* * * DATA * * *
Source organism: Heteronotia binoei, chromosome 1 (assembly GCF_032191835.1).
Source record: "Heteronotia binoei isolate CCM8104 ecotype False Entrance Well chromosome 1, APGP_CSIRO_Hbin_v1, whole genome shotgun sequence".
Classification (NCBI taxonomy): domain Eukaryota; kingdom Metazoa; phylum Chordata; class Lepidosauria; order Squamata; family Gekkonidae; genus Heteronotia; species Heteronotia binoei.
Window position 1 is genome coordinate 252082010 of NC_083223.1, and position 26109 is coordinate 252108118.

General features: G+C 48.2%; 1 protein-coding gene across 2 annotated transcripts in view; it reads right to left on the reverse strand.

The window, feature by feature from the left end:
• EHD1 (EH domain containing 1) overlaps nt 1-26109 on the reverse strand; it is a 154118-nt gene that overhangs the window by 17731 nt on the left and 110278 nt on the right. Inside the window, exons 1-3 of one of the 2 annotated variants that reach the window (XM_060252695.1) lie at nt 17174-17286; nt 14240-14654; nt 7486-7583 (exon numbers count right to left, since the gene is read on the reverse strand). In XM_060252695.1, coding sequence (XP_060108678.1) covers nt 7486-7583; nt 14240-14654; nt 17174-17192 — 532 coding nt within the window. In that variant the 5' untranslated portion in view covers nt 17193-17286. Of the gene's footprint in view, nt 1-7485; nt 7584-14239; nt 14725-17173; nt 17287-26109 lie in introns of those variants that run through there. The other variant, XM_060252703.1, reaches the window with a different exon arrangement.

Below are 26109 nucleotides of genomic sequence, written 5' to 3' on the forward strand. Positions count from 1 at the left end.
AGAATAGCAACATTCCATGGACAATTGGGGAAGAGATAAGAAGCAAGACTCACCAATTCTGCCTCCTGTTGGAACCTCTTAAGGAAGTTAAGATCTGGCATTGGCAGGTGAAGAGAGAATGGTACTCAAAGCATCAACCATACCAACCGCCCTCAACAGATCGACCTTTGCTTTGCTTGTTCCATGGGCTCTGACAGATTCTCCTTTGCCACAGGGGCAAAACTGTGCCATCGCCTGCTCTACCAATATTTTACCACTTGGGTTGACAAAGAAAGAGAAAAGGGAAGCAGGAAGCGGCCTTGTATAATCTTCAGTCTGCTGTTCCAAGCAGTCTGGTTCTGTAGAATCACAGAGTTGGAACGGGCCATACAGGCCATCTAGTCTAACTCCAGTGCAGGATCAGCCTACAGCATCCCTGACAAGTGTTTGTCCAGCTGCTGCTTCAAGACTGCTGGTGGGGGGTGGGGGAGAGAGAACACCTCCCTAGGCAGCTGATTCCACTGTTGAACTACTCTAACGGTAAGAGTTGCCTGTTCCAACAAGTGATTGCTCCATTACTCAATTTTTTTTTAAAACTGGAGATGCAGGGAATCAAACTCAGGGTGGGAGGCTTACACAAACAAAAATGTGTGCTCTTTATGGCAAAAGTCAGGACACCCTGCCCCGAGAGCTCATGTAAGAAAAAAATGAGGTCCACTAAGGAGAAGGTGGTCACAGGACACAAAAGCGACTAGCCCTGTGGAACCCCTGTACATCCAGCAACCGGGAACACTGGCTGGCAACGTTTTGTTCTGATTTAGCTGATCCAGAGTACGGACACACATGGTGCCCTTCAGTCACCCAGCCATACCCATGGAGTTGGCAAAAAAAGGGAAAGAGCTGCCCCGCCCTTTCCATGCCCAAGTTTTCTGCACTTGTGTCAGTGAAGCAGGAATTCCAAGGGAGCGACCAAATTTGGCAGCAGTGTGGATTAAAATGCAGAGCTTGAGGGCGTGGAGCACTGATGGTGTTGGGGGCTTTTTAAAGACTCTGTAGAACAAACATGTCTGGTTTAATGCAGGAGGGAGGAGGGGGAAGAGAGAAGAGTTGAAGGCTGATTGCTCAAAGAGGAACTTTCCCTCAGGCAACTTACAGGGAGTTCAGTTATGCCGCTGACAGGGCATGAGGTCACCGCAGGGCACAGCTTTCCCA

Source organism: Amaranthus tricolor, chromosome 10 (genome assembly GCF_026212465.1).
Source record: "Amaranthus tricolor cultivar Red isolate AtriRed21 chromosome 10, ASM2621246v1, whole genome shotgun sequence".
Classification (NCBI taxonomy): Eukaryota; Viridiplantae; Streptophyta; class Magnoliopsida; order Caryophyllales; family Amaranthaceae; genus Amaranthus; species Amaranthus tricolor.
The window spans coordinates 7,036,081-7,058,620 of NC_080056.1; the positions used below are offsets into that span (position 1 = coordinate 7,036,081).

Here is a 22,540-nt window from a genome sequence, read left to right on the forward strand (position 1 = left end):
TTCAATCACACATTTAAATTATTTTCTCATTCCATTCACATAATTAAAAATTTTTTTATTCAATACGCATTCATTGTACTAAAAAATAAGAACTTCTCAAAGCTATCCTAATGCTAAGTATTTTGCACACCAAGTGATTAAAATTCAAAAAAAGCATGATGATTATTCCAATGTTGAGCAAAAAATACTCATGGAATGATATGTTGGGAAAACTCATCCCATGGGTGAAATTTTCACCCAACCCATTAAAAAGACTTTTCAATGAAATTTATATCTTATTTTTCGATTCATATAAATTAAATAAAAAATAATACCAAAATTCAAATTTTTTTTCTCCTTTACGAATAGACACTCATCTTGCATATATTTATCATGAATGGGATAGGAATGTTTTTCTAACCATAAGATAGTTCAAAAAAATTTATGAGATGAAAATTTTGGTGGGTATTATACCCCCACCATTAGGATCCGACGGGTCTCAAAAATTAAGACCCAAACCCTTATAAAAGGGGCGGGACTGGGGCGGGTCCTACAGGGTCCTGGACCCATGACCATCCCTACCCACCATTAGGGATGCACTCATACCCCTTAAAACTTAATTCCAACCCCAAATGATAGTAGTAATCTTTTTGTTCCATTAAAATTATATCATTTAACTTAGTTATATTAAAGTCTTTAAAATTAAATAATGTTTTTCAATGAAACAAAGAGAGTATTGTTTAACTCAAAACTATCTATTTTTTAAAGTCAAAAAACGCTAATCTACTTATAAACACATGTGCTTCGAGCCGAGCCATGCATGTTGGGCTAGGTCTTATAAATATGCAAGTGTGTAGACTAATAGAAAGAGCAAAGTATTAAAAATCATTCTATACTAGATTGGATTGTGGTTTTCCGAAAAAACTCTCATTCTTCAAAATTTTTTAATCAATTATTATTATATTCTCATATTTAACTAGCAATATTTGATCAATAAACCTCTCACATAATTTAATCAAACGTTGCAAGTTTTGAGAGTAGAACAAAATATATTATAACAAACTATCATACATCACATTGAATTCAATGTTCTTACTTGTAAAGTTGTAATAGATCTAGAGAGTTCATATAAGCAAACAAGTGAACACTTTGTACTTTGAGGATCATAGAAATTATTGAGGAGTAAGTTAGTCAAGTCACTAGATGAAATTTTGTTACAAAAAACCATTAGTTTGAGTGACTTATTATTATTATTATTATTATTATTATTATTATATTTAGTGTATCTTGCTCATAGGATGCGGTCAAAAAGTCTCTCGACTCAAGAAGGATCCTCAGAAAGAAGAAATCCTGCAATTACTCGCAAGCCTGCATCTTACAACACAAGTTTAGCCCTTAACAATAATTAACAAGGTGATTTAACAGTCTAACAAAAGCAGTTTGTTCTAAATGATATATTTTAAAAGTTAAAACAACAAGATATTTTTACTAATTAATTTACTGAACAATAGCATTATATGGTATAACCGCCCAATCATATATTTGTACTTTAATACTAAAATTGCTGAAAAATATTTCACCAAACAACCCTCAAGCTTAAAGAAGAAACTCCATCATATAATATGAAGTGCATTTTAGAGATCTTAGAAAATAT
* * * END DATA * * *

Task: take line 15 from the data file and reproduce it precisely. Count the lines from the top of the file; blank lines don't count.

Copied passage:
TTCAATCACACATTTAAATTATTTTCTCATTCCATTCACATAATTAAAAATTTTTTTATTCAATACGCATTCATTGTACTAAAAAATAAGAACTTCTCAAAGCTATCCTAATGCTAAGTATTTTGCACACCAAGTGATTAAAATTCAAAAAAAGCATGATGATTATTCCAATGTTGAGCAAAAAATACTCATGGAATGATATGTTGGGAAAACTCATCCCATGGGTGAAATTTTCACCCAACCCATTAAAAAGACTTTTCAATGAAATTTATATCTTATTTTTCGATTCATATAAATTAAATAAAAAATAATACCAAAATTCAAATTTTTTTTCTCCTTTACGAATAGACACTCATCTTGCATATATTTATCATGAATGGGATAGGAATGTTTTTCTAACCATAAGATAGTTCAAAAAAATTTATGAGATGAAAATTTTGGTGGGTATTATACCCCCACCATTAGGATCCGACGGGTCTCAAAAATTAAGACCCAAACCCTTATAAAAGGGGCGGGACTGGGGCGGGTCCTACAGGGTCCTGGACCCATGACCATCCCTACCCACCATTAGGGATGCACTCATACCCCTTAAAACTTAATTCCAACCCCAAATGATAGTAGTAATCTTTTTGTTCCATTAAAATTATATCATTTAACTTAGTTATATTAAAGTCTTTAAAATTAAATAATGTTTTTCAATGAAACAAAGAGAGTATTGTTTAACTCAAAACTATCTATTTTTTAAAGTCAAAAAACGCTAATCTACTTATAAACACATGTGCTTCGAGCCGAGCCATGCATGTTGGGCTAGGTCTTATAAATATGCAAGTGTGTAGACTAATAGAAAGAGCAAAGTATTAAAAATCATTCTATACTAGATTGGATTGTGGTTTTCCGAAAAAACTCTCATTCTTCAAAATTTTTTAATCAATTATTATTATATTCTCATATTTAACTAGCAATATTTGATCAATAAACCTCTCACATAATTTAATCAAACGTTGCAAGTTTTGAGAGTAGAACAAAATATATTATAACAAACTATCATACATCACATTGAATTCAATGTTCTTACTTGTAAAGTTGTAATAGATCTAGAGAGTTCATATAAGCAAACAAGTGAACACTTTGTACTTTGAGGATCATAGAAATTATTGAGGAGTAAGTTAGTCAAGTCACTAGATGAAATTTTGTTACAAAAAACCATTAGTTTGAGTGACTTATTATTATTATTATTATTATTATTATTATTATATTTAGTGTATCTTGCTCATAGGATGCGGTCAAAAAGTCTCTCGACTCAAGAAGGATCCTCAGAAAGAAGAAATCCTGCAATTACTCGCAAGCCTGCATCTTACAACACAAGTTTAGCCCTTAACAATAATTAACAAGGTGATTTAACAGTCTAACAAAAGCAGTTTGTTCTAAATGATATATTTTAAAAGTTAAAACAACAAGATATTTTTACTAATTAATTTACTGAACAATAGCATTATATGGTATAACCGCCCAATCATATATTTGTACTTTAATACTAAAATTGCTGAAAAATATTTCACCAAACAACCCTCAAGCTTAAAGAAGAAACTCCATCATATAATATGAAGTGCATTTTAGAGATCTTAGAAAATAT